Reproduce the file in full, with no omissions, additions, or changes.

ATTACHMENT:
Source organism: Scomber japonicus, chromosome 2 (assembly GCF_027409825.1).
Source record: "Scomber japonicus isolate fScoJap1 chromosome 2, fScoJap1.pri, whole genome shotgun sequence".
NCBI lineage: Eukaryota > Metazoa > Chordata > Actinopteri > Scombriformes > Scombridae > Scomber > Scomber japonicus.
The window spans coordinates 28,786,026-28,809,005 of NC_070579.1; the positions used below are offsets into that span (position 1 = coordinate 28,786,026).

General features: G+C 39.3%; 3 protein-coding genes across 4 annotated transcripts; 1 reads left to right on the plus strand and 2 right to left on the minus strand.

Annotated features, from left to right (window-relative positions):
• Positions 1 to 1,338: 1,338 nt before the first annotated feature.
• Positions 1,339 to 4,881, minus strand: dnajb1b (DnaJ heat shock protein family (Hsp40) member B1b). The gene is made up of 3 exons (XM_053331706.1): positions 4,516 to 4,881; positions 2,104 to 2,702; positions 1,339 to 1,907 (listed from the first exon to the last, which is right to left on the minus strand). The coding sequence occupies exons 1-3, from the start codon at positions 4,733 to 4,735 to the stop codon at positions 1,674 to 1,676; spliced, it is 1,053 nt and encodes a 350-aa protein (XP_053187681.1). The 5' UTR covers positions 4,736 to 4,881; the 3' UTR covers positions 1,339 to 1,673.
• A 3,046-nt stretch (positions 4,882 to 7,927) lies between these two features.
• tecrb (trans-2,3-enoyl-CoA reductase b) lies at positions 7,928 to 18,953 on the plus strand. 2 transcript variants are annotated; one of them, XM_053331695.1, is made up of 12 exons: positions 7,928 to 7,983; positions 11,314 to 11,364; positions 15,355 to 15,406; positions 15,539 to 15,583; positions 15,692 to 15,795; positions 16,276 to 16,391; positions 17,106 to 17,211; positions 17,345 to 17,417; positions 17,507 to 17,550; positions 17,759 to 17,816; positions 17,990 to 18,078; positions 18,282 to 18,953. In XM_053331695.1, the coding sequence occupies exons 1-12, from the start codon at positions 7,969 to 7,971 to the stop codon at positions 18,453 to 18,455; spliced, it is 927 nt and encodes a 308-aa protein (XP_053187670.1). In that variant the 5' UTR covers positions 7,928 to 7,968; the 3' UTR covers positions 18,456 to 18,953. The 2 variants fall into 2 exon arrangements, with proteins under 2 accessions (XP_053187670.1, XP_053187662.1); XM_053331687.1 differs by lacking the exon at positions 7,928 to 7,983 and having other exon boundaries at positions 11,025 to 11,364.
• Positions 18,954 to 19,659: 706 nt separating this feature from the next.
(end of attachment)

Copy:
Source organism: Scomber japonicus, chromosome 2 (assembly GCF_027409825.1).
Source record: "Scomber japonicus isolate fScoJap1 chromosome 2, fScoJap1.pri, whole genome shotgun sequence".
NCBI lineage: Eukaryota > Metazoa > Chordata > Actinopteri > Scombriformes > Scombridae > Scomber > Scomber japonicus.
The window spans coordinates 28,786,026-28,809,005 of NC_070579.1; the positions used below are offsets into that span (position 1 = coordinate 28,786,026).

General features: G+C 39.3%; 3 protein-coding genes across 4 annotated transcripts; 1 reads left to right on the plus strand and 2 right to left on the minus strand.

Annotated features, from left to right (window-relative positions):
• Positions 1 to 1,338: 1,338 nt before the first annotated feature.
• Positions 1,339 to 4,881, minus strand: dnajb1b (DnaJ heat shock protein family (Hsp40) member B1b). The gene is made up of 3 exons (XM_053331706.1): positions 4,516 to 4,881; positions 2,104 to 2,702; positions 1,339 to 1,907 (listed from the first exon to the last, which is right to left on the minus strand). The coding sequence occupies exons 1-3, from the start codon at positions 4,733 to 4,735 to the stop codon at positions 1,674 to 1,676; spliced, it is 1,053 nt and encodes a 350-aa protein (XP_053187681.1). The 5' UTR covers positions 4,736 to 4,881; the 3' UTR covers positions 1,339 to 1,673.
• A 3,046-nt stretch (positions 4,882 to 7,927) lies between these two features.
• tecrb (trans-2,3-enoyl-CoA reductase b) lies at positions 7,928 to 18,953 on the plus strand. 2 transcript variants are annotated; one of them, XM_053331695.1, is made up of 12 exons: positions 7,928 to 7,983; positions 11,314 to 11,364; positions 15,355 to 15,406; positions 15,539 to 15,583; positions 15,692 to 15,795; positions 16,276 to 16,391; positions 17,106 to 17,211; positions 17,345 to 17,417; positions 17,507 to 17,550; positions 17,759 to 17,816; positions 17,990 to 18,078; positions 18,282 to 18,953. In XM_053331695.1, the coding sequence occupies exons 1-12, from the start codon at positions 7,969 to 7,971 to the stop codon at positions 18,453 to 18,455; spliced, it is 927 nt and encodes a 308-aa protein (XP_053187670.1). In that variant the 5' UTR covers positions 7,928 to 7,968; the 3' UTR covers positions 18,456 to 18,953. The 2 variants fall into 2 exon arrangements, with proteins under 2 accessions (XP_053187670.1, XP_053187662.1); XM_053331687.1 differs by lacking the exon at positions 7,928 to 7,983 and having other exon boundaries at positions 11,025 to 11,364.
• Positions 18,954 to 19,659: 706 nt separating this feature from the next.